It was dark and after 7 by the time I was able to gather my camera and beat a hasty retreat. ACH!!! What a day!

Sunday I had to get ready for my visit to East Pokot and Fr. Kiriti. After mass and breakfast, I finished up most of the packing and waited for Ludwin to arrive for a short visit. She’s one of the first students to be sponsored to university. She had wanted to major in engineering, but had missed the cut-off by 3 points, so instead majored in accounting and finance. I had not seen her for several years and had wondered how she was faring and only saw her this time because of a chance encounter with her mother. As happened to me, Ludwin had lost all her contacts and didn’t know how to call or email me or her sponsor.

She had been in the last Archbishop Ndingi class to include girls, which means she graduated in 2006. It was great to see her. She looks wonderful, loves her job, which is with a credit checking firm based in Nairobi, but her area of responsibility is Malawi and Rwanda. This is a new job, so she is spending many hours, but her eyes really sparkled when she was describing her work and how much she enjoys it.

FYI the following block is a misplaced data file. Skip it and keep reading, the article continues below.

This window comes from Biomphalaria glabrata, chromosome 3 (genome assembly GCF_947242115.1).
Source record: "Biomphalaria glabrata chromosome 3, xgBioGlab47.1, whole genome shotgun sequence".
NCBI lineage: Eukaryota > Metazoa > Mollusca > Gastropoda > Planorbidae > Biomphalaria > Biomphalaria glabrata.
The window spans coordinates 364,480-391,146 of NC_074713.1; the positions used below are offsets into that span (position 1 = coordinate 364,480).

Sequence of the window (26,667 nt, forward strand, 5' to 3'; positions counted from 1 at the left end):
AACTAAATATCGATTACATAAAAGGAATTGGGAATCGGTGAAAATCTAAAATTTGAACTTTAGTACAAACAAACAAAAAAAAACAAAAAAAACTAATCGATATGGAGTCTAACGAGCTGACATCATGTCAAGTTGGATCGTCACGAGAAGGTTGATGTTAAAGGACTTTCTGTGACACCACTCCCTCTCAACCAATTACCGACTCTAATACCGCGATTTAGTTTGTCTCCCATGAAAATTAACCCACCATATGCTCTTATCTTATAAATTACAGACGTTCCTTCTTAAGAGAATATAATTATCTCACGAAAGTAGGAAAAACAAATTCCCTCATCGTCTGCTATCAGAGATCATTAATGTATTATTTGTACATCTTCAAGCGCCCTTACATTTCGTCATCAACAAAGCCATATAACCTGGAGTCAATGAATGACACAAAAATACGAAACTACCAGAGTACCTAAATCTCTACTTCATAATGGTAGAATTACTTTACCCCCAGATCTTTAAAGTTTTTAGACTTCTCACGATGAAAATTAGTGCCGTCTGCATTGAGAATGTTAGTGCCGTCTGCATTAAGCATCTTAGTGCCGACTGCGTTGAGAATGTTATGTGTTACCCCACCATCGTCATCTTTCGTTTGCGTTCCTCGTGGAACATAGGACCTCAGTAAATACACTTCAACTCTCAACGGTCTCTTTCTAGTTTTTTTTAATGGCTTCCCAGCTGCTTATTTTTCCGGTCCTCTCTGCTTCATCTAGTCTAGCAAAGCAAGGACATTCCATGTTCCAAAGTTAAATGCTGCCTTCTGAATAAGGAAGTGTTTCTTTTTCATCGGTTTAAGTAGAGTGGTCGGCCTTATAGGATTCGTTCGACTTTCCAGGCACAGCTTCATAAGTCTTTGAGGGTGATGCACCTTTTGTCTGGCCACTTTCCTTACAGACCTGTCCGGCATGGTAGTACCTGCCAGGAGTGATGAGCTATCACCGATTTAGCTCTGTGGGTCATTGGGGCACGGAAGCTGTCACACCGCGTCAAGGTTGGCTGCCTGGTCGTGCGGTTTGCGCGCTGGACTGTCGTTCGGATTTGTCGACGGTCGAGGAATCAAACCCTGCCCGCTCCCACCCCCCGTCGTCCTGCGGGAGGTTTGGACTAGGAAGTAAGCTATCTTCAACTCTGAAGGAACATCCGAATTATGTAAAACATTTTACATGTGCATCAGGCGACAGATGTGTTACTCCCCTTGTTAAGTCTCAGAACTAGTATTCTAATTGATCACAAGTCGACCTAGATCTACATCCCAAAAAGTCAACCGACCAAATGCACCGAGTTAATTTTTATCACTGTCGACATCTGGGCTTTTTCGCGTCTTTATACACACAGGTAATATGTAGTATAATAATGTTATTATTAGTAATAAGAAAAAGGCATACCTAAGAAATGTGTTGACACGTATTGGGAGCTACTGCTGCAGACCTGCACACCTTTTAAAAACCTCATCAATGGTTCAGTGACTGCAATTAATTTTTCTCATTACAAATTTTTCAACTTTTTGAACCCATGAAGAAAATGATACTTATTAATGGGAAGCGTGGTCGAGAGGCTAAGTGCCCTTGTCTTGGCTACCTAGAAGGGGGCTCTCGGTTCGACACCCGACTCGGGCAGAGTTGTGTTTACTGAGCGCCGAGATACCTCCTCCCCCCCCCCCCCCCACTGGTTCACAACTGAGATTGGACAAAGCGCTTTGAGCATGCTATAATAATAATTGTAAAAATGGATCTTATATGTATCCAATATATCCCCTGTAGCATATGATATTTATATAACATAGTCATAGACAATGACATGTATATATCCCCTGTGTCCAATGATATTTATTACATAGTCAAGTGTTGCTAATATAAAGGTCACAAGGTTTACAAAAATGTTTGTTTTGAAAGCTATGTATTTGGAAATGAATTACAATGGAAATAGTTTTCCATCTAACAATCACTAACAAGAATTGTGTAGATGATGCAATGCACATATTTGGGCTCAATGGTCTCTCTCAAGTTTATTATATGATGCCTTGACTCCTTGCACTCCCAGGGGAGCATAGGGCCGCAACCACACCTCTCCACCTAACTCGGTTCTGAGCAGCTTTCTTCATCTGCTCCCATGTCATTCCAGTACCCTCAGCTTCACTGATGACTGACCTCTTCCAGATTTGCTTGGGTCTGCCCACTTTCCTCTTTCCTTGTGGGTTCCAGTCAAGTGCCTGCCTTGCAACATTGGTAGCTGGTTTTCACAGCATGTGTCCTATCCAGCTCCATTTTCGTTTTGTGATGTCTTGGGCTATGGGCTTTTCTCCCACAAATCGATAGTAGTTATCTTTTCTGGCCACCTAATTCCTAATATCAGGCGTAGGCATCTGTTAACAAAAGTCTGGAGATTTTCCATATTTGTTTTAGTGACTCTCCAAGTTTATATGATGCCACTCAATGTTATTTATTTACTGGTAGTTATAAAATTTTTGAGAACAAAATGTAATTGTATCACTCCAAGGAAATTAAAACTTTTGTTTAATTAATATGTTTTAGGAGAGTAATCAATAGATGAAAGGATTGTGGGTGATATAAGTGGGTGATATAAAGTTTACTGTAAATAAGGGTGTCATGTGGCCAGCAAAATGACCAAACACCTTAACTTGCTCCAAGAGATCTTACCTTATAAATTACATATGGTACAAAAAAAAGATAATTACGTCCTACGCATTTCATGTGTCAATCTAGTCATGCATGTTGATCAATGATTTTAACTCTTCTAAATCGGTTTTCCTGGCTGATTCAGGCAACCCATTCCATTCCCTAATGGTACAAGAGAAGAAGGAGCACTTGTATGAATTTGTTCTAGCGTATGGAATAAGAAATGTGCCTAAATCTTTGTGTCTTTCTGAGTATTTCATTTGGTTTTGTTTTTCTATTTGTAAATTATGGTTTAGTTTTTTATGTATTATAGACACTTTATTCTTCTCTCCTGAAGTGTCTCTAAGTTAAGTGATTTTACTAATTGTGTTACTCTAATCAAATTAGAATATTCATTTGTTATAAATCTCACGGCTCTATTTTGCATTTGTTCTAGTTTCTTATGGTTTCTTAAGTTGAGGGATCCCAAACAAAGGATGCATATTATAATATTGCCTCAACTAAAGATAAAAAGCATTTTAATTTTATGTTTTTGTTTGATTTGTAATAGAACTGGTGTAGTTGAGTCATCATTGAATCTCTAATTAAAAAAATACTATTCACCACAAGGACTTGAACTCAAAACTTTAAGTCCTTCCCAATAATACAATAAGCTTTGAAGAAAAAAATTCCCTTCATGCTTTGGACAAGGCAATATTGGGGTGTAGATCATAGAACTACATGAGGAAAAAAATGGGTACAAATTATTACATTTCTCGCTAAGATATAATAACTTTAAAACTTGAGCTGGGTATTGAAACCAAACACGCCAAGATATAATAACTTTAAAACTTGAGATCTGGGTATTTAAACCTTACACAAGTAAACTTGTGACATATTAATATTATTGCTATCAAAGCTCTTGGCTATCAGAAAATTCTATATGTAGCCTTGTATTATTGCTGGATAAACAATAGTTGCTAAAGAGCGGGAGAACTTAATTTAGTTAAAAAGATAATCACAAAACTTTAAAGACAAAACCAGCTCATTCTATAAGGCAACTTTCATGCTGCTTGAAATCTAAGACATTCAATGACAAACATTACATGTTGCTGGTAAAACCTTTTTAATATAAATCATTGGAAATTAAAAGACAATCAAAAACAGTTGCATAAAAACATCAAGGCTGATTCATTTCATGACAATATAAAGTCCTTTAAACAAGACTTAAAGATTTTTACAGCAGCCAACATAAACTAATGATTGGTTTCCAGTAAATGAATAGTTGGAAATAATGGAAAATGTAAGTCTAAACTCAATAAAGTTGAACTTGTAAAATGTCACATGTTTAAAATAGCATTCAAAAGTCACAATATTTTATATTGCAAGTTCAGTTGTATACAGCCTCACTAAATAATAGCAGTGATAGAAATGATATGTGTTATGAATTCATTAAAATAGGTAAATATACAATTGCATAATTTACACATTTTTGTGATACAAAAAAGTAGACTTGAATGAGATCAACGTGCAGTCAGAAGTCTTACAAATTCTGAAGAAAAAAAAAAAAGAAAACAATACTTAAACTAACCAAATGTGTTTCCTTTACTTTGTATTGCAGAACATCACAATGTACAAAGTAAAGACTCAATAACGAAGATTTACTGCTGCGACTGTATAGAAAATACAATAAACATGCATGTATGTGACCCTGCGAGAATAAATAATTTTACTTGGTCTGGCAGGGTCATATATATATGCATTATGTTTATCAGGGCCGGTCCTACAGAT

Ludwin brought along John, also a Ndingi graduate, although I didn’t remember him. He is an entrepreneurial type. Right now he has a worm farm, which may not sound like much, unless you are an organic gardener. Then you will know how valuable those little critters are. John grows the worms to keep himself alive while he makes independent movies. He’s even done one starring Ludwin and is thinking about doing something with the story of SFG.

We had a lovely visit and I was so happy to reconnect with Ludwin. She tells me she has been supporting children in a children’s home, and now promises to “pay it forward” by donating to Empower the World, to enable more girls like herself to go on to school.